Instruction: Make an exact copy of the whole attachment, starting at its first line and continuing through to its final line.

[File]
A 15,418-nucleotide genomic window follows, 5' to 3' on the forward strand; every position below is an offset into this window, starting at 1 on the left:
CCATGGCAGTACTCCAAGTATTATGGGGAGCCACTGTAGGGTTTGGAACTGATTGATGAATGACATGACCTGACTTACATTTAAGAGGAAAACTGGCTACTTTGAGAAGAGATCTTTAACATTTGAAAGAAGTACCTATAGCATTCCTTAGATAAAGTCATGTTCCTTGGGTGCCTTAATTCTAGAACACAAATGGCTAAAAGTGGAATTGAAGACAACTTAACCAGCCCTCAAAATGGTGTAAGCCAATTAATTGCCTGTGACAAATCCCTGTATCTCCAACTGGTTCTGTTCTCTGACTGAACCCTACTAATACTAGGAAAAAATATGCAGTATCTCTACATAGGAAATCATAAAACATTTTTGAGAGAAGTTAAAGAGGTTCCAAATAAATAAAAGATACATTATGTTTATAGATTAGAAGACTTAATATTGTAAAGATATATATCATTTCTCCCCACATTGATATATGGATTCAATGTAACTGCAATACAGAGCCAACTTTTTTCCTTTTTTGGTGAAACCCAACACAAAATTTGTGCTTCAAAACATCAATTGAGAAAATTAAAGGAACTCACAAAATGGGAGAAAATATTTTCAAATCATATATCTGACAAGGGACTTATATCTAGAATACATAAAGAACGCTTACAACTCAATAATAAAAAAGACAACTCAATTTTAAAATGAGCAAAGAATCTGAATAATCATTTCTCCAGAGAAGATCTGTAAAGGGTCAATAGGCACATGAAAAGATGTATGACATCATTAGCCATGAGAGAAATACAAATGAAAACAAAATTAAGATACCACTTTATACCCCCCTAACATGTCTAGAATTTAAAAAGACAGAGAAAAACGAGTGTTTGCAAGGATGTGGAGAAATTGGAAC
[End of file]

A 15,418-nucleotide genomic window follows, 5' to 3' on the forward strand; every position below is an offset into this window, starting at 1 on the left:
CCATGGCAGTACTCCAAGTATTATGGGGAGCCACTGTAGGGTTTGGAACTGATTGATGAATGACATGACCTGACTTACATTTAAGAGGAAAACTGGCTACTTTGAGAAGAGATCTTTAACATTTGAAAGAAGTACCTATAGCATTCCTTAGATAAAGTCATGTTCCTTGGGTGCCTTAATTCTAGAACACAAATGGCTAAAAGTGGAATTGAAGACAACTTAACCAGCCCTCAAAATGGTGTAAGCCAATTAATTGCCTGTGACAAATCCCTGTATCTCCAACTGGTTCTGTTCTCTGACTGAACCCTACTAATACTAGGAAAAAATATGCAGTATCTCTACATAGGAAATCATAAAACATTTTTGAGAGAAGTTAAAGAGGTTCCAAATAAATAAAAGATACATTATGTTTATAGATTAGAAGACTTAATATTGTAAAGATATATATCATTTCTCCCCACATTGATATATGGATTCAATGTAACTGCAATACAGAGCCAACTTTTTTCCTTTTTTGGTGAAACCCAACACAAAATTTGTGCTTCAAAACATCAATTGAGAAAATTAAAGGAACTCACAAAATGGGAGAAAATATTTTCAAATCATATATCTGACAAGGGACTTATATCTAGAATACATAAAGAACGCTTACAACTCAATAATAAAAAAGACAACTCAATTTTAAAATGAGCAAAGAATCTGAATAATCATTTCTCCAGAGAAGATCTGTAAAGGGTCAATAGGCACATGAAAAGATGTATGACATCATTAGCCATGAGAGAAATACAAATGAAAACAAAATTAAGATACCACTTTATACCCCCCTAACATGTCTAGAATTTAAAAAGACAGAGAAAAACGAGTGTTTGCAAGGATGTGGAGAAATTGGAAC